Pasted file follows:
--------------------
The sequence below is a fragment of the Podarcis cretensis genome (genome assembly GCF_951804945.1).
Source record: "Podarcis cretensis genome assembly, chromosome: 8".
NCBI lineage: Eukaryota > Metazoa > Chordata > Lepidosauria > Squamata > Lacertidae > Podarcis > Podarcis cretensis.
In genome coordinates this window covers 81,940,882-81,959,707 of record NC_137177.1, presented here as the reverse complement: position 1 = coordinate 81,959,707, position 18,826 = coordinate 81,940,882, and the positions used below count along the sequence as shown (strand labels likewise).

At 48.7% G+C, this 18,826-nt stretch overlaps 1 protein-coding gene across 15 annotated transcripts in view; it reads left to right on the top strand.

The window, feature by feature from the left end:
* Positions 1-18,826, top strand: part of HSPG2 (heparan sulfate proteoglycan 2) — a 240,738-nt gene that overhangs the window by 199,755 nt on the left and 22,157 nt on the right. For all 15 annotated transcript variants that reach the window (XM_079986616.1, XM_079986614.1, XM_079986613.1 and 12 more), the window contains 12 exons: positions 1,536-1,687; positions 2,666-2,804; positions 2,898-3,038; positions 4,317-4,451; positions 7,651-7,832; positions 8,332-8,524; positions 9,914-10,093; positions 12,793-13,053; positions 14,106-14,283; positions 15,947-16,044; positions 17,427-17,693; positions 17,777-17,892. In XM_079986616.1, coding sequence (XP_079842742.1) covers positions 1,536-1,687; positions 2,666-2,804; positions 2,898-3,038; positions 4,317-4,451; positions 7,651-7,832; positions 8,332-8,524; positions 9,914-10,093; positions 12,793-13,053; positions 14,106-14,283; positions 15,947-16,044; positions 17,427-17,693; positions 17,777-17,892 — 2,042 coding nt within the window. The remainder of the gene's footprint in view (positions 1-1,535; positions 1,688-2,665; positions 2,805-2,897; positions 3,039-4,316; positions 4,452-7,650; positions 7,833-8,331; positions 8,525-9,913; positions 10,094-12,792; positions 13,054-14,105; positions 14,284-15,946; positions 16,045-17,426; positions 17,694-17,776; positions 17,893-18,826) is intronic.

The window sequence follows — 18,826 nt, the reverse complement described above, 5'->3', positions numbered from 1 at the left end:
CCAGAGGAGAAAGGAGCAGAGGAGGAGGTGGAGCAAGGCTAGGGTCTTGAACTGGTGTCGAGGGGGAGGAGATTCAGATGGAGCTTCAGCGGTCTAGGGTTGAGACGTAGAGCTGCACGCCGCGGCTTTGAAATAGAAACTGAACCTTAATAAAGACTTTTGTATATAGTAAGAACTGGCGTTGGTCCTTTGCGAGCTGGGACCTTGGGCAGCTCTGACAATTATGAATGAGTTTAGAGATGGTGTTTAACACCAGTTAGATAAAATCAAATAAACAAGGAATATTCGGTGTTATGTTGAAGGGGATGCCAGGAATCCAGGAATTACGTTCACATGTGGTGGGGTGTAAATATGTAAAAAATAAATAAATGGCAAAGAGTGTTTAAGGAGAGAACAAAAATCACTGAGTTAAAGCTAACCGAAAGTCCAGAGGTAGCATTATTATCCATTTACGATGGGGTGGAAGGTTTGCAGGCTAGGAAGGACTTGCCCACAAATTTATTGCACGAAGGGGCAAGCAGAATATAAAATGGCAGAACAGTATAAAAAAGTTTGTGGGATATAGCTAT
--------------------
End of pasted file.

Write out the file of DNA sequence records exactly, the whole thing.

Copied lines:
The sequence below is a fragment of the Podarcis cretensis genome (genome assembly GCF_951804945.1).
Source record: "Podarcis cretensis genome assembly, chromosome: 8".
NCBI lineage: Eukaryota > Metazoa > Chordata > Lepidosauria > Squamata > Lacertidae > Podarcis > Podarcis cretensis.
In genome coordinates this window covers 81,940,882-81,959,707 of record NC_137177.1, presented here as the reverse complement: position 1 = coordinate 81,959,707, position 18,826 = coordinate 81,940,882, and the positions used below count along the sequence as shown (strand labels likewise).

At 48.7% G+C, this 18,826-nt stretch overlaps 1 protein-coding gene across 15 annotated transcripts in view; it reads left to right on the top strand.

The window, feature by feature from the left end:
* Positions 1-18,826, top strand: part of HSPG2 (heparan sulfate proteoglycan 2) — a 240,738-nt gene that overhangs the window by 199,755 nt on the left and 22,157 nt on the right. For all 15 annotated transcript variants that reach the window (XM_079986616.1, XM_079986614.1, XM_079986613.1 and 12 more), the window contains 12 exons: positions 1,536-1,687; positions 2,666-2,804; positions 2,898-3,038; positions 4,317-4,451; positions 7,651-7,832; positions 8,332-8,524; positions 9,914-10,093; positions 12,793-13,053; positions 14,106-14,283; positions 15,947-16,044; positions 17,427-17,693; positions 17,777-17,892. In XM_079986616.1, coding sequence (XP_079842742.1) covers positions 1,536-1,687; positions 2,666-2,804; positions 2,898-3,038; positions 4,317-4,451; positions 7,651-7,832; positions 8,332-8,524; positions 9,914-10,093; positions 12,793-13,053; positions 14,106-14,283; positions 15,947-16,044; positions 17,427-17,693; positions 17,777-17,892 — 2,042 coding nt within the window. The remainder of the gene's footprint in view (positions 1-1,535; positions 1,688-2,665; positions 2,805-2,897; positions 3,039-4,316; positions 4,452-7,650; positions 7,833-8,331; positions 8,525-9,913; positions 10,094-12,792; positions 13,054-14,105; positions 14,284-15,946; positions 16,045-17,426; positions 17,694-17,776; positions 17,893-18,826) is intronic.

The window sequence follows — 18,826 nt, the reverse complement described above, 5'->3', positions numbered from 1 at the left end:
CCAGAGGAGAAAGGAGCAGAGGAGGAGGTGGAGCAAGGCTAGGGTCTTGAACTGGTGTCGAGGGGGAGGAGATTCAGATGGAGCTTCAGCGGTCTAGGGTTGAGACGTAGAGCTGCACGCCGCGGCTTTGAAATAGAAACTGAACCTTAATAAAGACTTTTGTATATAGTAAGAACTGGCGTTGGTCCTTTGCGAGCTGGGACCTTGGGCAGCTCTGACAATTATGAATGAGTTTAGAGATGGTGTTTAACACCAGTTAGATAAAATCAAATAAACAAGGAATATTCGGTGTTATGTTGAAGGGGATGCCAGGAATCCAGGAATTACGTTCACATGTGGTGGGGTGTAAATATGTAAAAAATAAATAAATGGCAAAGAGTGTTTAAGGAGAGAACAAAAATCACTGAGTTAAAGCTAACCGAAAGTCCAGAGGTAGCATTATTATCCATTTACGATGGGGTGGAAGGTTTGCAGGCTAGGAAGGACTTGCCCACAAATTTATTGCACGAAGGGGCAAGCAGAATATAAAATGGCAGAACAGTATAAAAAAGTTTGTGGGATATAGCTAT